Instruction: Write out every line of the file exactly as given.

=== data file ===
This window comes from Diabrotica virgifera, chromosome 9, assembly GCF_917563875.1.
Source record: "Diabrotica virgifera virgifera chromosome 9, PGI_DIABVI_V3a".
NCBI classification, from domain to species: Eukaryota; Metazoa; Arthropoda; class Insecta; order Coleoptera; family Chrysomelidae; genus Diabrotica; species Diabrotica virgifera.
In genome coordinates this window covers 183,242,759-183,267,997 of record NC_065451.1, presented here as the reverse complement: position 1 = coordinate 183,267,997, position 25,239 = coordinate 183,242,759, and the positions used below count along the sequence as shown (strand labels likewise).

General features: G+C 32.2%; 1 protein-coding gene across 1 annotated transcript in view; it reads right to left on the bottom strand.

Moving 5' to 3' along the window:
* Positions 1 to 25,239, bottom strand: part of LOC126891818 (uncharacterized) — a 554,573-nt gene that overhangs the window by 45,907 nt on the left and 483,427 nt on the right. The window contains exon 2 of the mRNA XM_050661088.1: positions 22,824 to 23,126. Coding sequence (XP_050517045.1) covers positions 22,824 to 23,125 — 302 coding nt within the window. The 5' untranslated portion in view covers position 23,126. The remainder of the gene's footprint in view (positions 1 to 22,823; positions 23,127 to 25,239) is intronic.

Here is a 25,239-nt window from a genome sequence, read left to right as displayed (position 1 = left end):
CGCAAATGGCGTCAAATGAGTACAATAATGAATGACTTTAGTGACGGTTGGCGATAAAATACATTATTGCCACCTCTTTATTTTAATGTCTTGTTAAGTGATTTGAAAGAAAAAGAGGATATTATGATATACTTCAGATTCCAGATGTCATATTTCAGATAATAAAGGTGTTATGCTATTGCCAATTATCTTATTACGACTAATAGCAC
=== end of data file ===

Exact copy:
This window comes from Diabrotica virgifera, chromosome 9, assembly GCF_917563875.1.
Source record: "Diabrotica virgifera virgifera chromosome 9, PGI_DIABVI_V3a".
NCBI classification, from domain to species: Eukaryota; Metazoa; Arthropoda; class Insecta; order Coleoptera; family Chrysomelidae; genus Diabrotica; species Diabrotica virgifera.
In genome coordinates this window covers 183,242,759-183,267,997 of record NC_065451.1, presented here as the reverse complement: position 1 = coordinate 183,267,997, position 25,239 = coordinate 183,242,759, and the positions used below count along the sequence as shown (strand labels likewise).

General features: G+C 32.2%; 1 protein-coding gene across 1 annotated transcript in view; it reads right to left on the bottom strand.

Moving 5' to 3' along the window:
* Positions 1 to 25,239, bottom strand: part of LOC126891818 (uncharacterized) — a 554,573-nt gene that overhangs the window by 45,907 nt on the left and 483,427 nt on the right. The window contains exon 2 of the mRNA XM_050661088.1: positions 22,824 to 23,126. Coding sequence (XP_050517045.1) covers positions 22,824 to 23,125 — 302 coding nt within the window. The 5' untranslated portion in view covers position 23,126. The remainder of the gene's footprint in view (positions 1 to 22,823; positions 23,127 to 25,239) is intronic.

Here is a 25,239-nt window from a genome sequence, read left to right as displayed (position 1 = left end):
CGCAAATGGCGTCAAATGAGTACAATAATGAATGACTTTAGTGACGGTTGGCGATAAAATACATTATTGCCACCTCTTTATTTTAATGTCTTGTTAAGTGATTTGAAAGAAAAAGAGGATATTATGATATACTTCAGATTCCAGATGTCATATTTCAGATAATAAAGGTGTTATGCTATTGCCAATTATCTTATTACGACTAATAGCAC